"Even if I believed that women should be denied the right of suffrage, wild horses could not drag such an admission from my pen or my lips, for this reason: precisely the same arguments used to prove that the ballot be withheld from women are advanced to prove that colored men should not be allowed to vote."
Mary Church Terrell is a name you should know, because in a 1915 issue of The Crisis, a periodical published by the NAACP, she put men—and particularly black men—on blast for thinking women shouldn’t have the right to vote. It was "absurd," she said, that a group of people who had been denied their rights should then turn around and put up barriers for others.
And Mary knew barriers well. She’d been discriminated against even as she marched for women’s right to vote, relegated to the back of the line by white women. Her story is one few of us know, and the names Alice Paul and Lucy Stone, the two white activists who were instrumental in winning suffrage and who organized this very procession have been overshadowed by those of Elizabeth Cady Stanton and Susan B. Anthony.
This Women’s History Month, let’s learn the stories behind these names at the Free Library of Philadelphia! 2020 is more than just a time to mark the achievements of women—it’s a time to honor the 100th anniversary of the ratification, or passing, of the 19th amendment which gave U.S. women the legal right to vote.
On Friday, March 6 and Wednesday, March 18, children can take part in storytimes of Bold & Brave: Ten Heroes Who Won Women the Right to Vote at Queen Memorial Library. After hearing this uplifting story, they can make a "suffrage cat," (the cat was adopted as a mascot by women’s rights activists) or decorate mini-banners. Other children can find their voice by Writing Persuasive Speeches during a special program at Logan Library on Wednesday, March 18.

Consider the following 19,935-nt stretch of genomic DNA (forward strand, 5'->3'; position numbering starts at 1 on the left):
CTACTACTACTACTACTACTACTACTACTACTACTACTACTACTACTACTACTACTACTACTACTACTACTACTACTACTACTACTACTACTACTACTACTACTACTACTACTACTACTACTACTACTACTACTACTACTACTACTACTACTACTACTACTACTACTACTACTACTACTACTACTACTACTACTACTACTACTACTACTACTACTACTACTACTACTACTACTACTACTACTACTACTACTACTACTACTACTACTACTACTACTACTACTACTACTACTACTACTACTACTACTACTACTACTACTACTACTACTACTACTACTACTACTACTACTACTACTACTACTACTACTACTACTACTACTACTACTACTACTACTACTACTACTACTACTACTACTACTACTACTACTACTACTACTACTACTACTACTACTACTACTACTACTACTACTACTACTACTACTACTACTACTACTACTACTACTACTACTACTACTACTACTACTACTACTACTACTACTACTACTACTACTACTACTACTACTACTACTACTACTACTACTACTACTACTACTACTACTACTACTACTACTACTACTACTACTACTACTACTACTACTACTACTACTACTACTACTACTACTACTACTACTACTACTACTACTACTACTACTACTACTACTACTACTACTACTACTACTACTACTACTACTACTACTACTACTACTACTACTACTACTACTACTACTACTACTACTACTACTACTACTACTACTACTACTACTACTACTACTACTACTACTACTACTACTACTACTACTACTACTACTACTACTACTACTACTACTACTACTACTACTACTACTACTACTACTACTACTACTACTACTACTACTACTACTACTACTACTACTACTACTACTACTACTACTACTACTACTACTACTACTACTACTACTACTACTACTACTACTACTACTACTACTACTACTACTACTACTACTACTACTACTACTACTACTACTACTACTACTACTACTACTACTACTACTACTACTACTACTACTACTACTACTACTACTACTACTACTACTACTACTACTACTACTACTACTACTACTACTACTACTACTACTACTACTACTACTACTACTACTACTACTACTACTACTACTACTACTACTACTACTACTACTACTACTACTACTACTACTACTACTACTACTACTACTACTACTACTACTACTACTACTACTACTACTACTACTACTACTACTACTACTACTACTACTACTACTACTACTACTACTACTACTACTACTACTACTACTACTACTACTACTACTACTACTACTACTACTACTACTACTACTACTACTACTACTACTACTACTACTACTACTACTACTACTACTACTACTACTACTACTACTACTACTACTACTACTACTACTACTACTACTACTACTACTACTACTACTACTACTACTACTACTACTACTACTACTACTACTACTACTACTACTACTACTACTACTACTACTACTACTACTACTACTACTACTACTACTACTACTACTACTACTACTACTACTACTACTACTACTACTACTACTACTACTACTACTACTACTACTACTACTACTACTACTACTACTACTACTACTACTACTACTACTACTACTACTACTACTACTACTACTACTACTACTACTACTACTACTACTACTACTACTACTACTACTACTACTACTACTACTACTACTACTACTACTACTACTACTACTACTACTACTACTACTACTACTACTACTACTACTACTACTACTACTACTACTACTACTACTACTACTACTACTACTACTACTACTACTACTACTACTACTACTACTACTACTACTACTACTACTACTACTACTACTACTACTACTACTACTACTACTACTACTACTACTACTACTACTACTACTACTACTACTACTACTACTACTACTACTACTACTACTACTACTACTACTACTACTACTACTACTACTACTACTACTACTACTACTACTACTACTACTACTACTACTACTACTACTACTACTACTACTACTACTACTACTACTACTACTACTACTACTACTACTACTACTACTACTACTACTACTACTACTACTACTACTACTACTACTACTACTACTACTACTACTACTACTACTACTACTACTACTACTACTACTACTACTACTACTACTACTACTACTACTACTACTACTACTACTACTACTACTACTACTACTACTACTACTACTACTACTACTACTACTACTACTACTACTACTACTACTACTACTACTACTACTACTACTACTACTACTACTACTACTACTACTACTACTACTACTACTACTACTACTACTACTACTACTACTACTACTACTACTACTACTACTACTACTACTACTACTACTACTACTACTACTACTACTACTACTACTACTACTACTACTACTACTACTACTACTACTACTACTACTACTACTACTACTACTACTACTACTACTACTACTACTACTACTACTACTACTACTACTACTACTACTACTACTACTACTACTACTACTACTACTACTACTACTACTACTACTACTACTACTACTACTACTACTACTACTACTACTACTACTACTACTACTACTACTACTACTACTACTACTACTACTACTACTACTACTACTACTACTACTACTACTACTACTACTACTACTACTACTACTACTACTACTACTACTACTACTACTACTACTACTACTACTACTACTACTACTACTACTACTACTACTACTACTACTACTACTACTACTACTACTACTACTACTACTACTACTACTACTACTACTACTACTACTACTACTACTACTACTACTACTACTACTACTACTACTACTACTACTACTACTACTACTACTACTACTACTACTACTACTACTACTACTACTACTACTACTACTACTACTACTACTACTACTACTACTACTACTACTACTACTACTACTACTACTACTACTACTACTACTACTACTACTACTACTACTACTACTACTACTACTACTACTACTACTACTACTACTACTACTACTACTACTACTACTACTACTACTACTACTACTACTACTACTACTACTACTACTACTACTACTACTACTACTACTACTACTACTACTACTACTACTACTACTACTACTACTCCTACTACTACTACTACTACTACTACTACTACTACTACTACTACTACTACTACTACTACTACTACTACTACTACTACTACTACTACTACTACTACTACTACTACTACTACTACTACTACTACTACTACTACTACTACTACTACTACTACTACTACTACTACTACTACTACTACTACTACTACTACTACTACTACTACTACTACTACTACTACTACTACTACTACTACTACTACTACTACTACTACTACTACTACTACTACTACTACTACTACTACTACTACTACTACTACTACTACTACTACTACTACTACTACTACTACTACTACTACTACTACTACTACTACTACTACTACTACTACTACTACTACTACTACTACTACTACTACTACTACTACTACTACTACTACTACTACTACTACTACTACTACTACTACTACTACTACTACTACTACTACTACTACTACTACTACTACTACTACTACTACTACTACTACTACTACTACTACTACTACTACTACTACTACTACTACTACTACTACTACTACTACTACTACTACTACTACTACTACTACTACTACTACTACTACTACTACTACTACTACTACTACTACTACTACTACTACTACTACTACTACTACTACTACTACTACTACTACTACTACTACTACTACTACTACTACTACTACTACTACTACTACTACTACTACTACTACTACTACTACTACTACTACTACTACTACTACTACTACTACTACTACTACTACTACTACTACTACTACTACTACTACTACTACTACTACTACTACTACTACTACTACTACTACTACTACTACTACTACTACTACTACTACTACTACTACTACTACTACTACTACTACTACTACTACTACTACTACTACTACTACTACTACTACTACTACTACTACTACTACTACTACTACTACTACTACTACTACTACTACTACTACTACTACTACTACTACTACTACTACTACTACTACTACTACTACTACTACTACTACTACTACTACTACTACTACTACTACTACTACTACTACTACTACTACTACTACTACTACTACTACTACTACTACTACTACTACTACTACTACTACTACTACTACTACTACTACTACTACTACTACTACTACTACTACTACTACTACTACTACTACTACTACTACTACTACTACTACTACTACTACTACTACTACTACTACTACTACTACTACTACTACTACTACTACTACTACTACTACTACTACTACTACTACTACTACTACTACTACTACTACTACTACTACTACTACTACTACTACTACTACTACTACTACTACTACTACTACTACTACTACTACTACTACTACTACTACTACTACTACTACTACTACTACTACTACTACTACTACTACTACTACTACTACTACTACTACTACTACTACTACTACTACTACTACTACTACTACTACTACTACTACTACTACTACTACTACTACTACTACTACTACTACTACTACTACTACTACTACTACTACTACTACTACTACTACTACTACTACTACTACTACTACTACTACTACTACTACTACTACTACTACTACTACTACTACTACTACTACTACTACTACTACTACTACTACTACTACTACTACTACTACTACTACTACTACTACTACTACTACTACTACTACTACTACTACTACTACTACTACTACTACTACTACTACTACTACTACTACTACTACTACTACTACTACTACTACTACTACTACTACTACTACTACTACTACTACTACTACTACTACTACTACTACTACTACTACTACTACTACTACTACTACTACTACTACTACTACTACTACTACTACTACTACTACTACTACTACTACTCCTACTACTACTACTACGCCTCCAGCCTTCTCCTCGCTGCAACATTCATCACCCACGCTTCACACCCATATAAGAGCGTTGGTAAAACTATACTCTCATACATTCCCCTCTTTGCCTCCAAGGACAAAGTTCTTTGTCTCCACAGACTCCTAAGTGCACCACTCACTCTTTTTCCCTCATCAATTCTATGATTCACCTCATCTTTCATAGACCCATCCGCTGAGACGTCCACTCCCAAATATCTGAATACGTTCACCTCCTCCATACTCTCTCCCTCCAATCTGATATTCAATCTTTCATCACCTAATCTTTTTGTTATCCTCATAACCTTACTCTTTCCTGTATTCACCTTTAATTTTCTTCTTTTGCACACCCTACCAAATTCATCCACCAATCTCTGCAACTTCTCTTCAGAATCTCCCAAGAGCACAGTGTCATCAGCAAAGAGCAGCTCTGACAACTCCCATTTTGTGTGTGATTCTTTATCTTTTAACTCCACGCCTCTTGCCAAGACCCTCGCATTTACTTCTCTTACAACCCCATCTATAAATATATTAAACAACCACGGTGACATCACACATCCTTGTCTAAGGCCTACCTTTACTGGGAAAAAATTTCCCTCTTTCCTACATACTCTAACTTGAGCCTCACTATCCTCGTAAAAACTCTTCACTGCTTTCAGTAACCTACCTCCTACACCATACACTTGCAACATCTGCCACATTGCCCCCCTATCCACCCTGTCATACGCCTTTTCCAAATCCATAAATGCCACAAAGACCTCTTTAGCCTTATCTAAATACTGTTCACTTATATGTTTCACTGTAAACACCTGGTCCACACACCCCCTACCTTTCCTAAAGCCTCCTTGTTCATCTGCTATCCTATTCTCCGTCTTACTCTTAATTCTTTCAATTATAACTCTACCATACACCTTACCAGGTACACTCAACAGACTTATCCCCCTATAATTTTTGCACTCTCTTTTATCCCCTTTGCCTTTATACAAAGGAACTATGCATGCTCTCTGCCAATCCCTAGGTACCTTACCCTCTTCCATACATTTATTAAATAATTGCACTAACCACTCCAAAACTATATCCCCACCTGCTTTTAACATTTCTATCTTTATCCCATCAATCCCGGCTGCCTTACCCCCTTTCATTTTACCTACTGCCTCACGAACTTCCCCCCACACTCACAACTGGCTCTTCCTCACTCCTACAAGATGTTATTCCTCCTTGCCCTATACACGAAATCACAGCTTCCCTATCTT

Adults can rediscover the words of both famous and unknown women, as well as personal letters and even diary entries written by women who fought for equality, in an interactive program led by... me! Women’s Letters of Suffrage and Equality will be a revealing event with surprising stories of the work to win suffrage, taking place on Monday, March 23 at South Philadelphia Library and Thursday, March 26 at Logan Library.
Too cool to get schooled? Then get empowered at Kingsessing Library on Saturday, March 7 during Cool Women and Minizines with the Soapbox, a community print shop. Or, rock out to Vixen 77, a punk rock band who will play at Fumo Family Library on Wednesday, March 18.
The ongoing battle for women's rights is all about passing the baton, and children can do so literally on Wednesday, March 15 at Running Like Wilma, a program at Logan Library honoring the work of African American track star Wilma Wilma Rudolph. Kids can do warm-up exercises, then relay race around the library! The Learn About Important Women in History series at Falls of Schuylkill Library will highlight women real and imagined such as Frida Kahlo and Wonder Woman!
And we’ll close out Women’s History Month on Sunday, March 29 with Writers Resist PHL: Write the Vote Inspired by Toni Morrison at Parkway Central Library. Dozens of local writers will read works inspired by the world-changing literature of Toni Morrison. This is part of The Frances Project, a series of programs through Fall 2020 that honor the life and work of Frances Ellen Watkins Harper, a largely forgotten African American hero who left a deep legacy we all benefit from, as she fought for both abolition of enslavement, as well as women's suffrage during her long lifetime. In fact, it was a story of an enslaved woman that Frances Ellen Watkins Harper told in one of her many impassioned speeches and writings which inspired the novel Beloved.
And here's what is exciting about Women’s History Month—it's just a prelude to an array of programs throughout 2020 that will mark the anniversary of the 19th amendment while still recognizing the work left to do to ensure equal rights for all.
We'll be looking forward to a special exhibition on Women’s Suffrage at Parkway Central Library in the fall; as well as an exhibition at the Rosenbach honoring Alice Dunbar Nelson, a fearless Black journalist and activist, and accompanying programs.
We'll study the impact of the 19th amendment through the lens of voting access, protest movements, reproductive rights, (truly) intersectional and inclusive feminism, and even fun events that look at the ways women have impacted our world. The long march of women towards equality is still going strong.